Problem 3: I did not conduct regular student-teacher conferences to address progress in the craft section.

Solution: I again reached out to students, researched better ways to incorporate goals, and looked back at what did and didn’t work from my end. These wonderful goals have once again changed. I changed the goals a few times during the school year, which changed the goal sheet slightly throughout the year.

“I can see clearly now, the rain is gone/I can see all obstacles in my way…”

Okay, maybe I’m having a bit too much fun with the songs in my head… And I definitely can’t see every obstacle I could encounter, but I do know what I hope will happen.

Student feedback at the end of last school year helped me focus on what needed to be better.

  • “The stamina goal didn’t help me. I felt like I was just writing a sentence sometimes to get my day.”
  • “I didn’t like doing just one skill for the whole six weeks.”
  • “I liked the format goal, but some people chose easier ones than I did.”
  • “The revising and editing on the rubric should be part of the goals.”

I started researching different methods earlier in the year when students first started having issues with their writing goals. During this research, I came across Jeff Goins and his 3-Bucket Writing System.

Each bucket represented a different part of the writing process, and I wanted to see if I could incorporate this into writing goals since students wanted the revising and editing to be a part of their goals.

I added a bucket to his system and created a foldable that will help students identify which step of the writing process they’re on.

front and back

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Writing Ideas list to put under the foldable

As a writing teacher, I know students are constantly making lists or creating idea banks for when they don’t know what to write. The list above helps students take those ideas and write something with them.

I’ve used a version of this list every year, and students find it quite helpful. In Google Classroom, there is a student-created prompt list to help with generating ideas, too.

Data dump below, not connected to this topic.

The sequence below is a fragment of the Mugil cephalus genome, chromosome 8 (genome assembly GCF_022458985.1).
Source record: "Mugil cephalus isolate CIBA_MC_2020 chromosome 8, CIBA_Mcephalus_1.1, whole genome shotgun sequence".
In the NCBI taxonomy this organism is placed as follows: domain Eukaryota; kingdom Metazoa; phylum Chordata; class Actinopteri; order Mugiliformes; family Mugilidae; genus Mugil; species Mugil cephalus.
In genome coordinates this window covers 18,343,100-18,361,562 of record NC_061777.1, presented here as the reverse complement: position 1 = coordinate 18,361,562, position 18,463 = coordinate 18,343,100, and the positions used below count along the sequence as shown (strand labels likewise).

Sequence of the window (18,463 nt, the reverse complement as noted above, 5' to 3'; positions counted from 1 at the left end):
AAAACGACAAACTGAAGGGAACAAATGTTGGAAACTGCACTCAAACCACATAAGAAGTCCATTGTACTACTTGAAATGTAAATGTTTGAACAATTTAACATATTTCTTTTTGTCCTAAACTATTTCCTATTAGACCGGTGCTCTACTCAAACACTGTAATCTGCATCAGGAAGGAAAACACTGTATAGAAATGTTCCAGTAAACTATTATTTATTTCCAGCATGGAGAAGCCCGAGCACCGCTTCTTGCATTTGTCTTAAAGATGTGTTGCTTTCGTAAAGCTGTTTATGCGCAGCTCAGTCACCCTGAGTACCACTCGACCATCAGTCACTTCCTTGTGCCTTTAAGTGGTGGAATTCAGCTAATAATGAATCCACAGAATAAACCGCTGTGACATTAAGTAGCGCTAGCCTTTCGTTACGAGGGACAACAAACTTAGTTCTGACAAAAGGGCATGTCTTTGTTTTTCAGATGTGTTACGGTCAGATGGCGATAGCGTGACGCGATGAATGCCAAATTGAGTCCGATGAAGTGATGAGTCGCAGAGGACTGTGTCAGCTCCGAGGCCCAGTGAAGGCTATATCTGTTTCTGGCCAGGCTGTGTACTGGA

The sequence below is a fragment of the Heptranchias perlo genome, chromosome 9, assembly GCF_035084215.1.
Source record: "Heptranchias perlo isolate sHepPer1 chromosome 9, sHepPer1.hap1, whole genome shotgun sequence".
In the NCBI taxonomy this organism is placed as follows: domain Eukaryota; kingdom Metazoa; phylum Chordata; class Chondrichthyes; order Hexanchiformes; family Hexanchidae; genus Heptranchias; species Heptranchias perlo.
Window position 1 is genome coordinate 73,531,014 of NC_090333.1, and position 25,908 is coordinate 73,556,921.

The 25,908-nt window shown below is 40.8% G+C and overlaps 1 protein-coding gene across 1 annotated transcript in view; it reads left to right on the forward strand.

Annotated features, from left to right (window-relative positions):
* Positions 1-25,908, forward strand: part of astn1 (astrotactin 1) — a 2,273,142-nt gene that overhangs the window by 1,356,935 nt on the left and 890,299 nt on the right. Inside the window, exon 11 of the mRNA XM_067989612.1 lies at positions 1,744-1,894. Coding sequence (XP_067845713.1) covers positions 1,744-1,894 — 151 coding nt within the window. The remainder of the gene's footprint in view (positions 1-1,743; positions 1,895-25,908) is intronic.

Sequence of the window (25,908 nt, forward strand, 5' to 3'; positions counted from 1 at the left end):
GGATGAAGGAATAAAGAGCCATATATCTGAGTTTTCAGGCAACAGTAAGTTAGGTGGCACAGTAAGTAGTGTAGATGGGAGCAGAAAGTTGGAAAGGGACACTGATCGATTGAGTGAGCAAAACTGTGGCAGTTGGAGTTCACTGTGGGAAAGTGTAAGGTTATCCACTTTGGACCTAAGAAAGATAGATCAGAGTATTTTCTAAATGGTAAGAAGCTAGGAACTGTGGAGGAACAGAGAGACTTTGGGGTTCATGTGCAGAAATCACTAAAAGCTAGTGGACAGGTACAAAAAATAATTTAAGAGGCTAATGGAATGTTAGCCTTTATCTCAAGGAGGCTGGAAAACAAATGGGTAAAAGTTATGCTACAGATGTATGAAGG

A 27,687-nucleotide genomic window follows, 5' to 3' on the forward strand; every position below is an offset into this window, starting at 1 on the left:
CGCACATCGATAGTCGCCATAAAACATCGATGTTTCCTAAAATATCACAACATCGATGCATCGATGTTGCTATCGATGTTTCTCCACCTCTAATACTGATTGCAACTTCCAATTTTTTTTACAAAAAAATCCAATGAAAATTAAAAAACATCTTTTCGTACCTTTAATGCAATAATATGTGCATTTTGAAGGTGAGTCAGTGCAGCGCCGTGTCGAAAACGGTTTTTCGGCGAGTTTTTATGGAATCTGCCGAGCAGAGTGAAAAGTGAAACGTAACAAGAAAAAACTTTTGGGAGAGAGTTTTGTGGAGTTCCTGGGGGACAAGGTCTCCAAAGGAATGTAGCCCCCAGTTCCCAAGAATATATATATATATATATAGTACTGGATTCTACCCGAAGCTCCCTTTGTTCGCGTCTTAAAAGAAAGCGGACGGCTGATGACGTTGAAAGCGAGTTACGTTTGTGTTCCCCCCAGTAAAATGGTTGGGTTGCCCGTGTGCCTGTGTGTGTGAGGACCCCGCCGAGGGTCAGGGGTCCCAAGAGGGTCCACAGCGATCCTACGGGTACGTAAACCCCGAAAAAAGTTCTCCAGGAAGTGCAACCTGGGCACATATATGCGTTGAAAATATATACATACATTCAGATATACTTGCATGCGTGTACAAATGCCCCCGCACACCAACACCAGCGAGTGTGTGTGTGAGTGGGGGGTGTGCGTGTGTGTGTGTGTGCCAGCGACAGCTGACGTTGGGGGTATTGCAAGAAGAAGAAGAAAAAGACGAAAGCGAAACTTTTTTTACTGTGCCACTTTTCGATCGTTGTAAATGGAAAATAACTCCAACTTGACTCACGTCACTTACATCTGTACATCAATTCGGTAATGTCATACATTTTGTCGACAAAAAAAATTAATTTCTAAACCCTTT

What can they do with these buckets, and how do they relate to this year’s writing goals?

I’m not sure why they look like different colors, but this document is front and back (I always use the back for the rubric to encourage responsibility). Click here for a Google Doc Copy of Goal Sheet.

On the front, you can see the incorporation of the bucket system. These sections are differentiated per student by allowing students to choose their own goal. Buckets 1 and 2 allow for us to focus on whichever skills we’re currently learning in class as well as the skills students already know.

There are still lines to fill in, which was a problem the first time around. The difference here is that every single line does not need to be filled.

For example: If a student chooses ‘7’ for their Bucket 1 goal, then they only need to complete seven different planning tasks. I would encourage them to leave the other lines there (instead of marking them out) in case they plan a lot more than expected.

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These goals also follow the S.M.A.R.T. Goals format. They are a bit ambiguous when it comes to the ‘what,’ but that is where student choice comes in.

  • Specific – Who: each student; What: differentiated per student, each section tells what is needed; Where: may work on in or out of class; Why: to improve writing skills; Which: minimum is the set goal, and maximum is more.
  • Measurable – Students can visually see when they’ve reached their goals, and there is a rubric with it.
  • Attainable – Each section must be reachable; there is no point setting a goal you’re not ready to reach.
  • Relevant – All skills are needed for class and writing in the real world.